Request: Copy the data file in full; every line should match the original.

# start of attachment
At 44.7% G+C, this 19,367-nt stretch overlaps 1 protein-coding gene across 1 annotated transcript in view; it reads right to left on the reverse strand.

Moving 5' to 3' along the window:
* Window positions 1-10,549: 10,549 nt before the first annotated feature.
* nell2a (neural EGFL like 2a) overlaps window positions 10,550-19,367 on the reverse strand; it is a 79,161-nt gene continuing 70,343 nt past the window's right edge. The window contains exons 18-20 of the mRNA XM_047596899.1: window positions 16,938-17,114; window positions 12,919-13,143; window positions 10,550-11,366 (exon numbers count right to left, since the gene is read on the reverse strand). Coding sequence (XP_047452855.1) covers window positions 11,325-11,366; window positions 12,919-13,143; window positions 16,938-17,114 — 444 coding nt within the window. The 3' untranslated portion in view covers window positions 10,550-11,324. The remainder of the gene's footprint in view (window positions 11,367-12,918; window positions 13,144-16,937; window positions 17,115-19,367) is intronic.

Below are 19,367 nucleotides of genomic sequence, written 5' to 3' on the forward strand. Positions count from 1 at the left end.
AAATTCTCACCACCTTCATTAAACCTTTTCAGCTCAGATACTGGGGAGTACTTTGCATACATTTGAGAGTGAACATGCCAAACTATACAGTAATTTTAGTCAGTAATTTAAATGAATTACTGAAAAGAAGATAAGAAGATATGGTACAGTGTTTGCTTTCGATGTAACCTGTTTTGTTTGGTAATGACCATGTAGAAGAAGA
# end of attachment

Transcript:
At 44.7% G+C, this 19,367-nt stretch overlaps 1 protein-coding gene across 1 annotated transcript in view; it reads right to left on the reverse strand.

Moving 5' to 3' along the window:
* Window positions 1-10,549: 10,549 nt before the first annotated feature.
* nell2a (neural EGFL like 2a) overlaps window positions 10,550-19,367 on the reverse strand; it is a 79,161-nt gene continuing 70,343 nt past the window's right edge. The window contains exons 18-20 of the mRNA XM_047596899.1: window positions 16,938-17,114; window positions 12,919-13,143; window positions 10,550-11,366 (exon numbers count right to left, since the gene is read on the reverse strand). Coding sequence (XP_047452855.1) covers window positions 11,325-11,366; window positions 12,919-13,143; window positions 16,938-17,114 — 444 coding nt within the window. The 3' untranslated portion in view covers window positions 10,550-11,324. The remainder of the gene's footprint in view (window positions 11,367-12,918; window positions 13,144-16,937; window positions 17,115-19,367) is intronic.

Below are 19,367 nucleotides of genomic sequence, written 5' to 3' on the forward strand. Positions count from 1 at the left end.
AAATTCTCACCACCTTCATTAAACCTTTTCAGCTCAGATACTGGGGAGTACTTTGCATACATTTGAGAGTGAACATGCCAAACTATACAGTAATTTTAGTCAGTAATTTAAATGAATTACTGAAAAGAAGATAAGAAGATATGGTACAGTGTTTGCTTTCGATGTAACCTGTTTTGTTTGGTAATGACCATGTAGAAGAAGA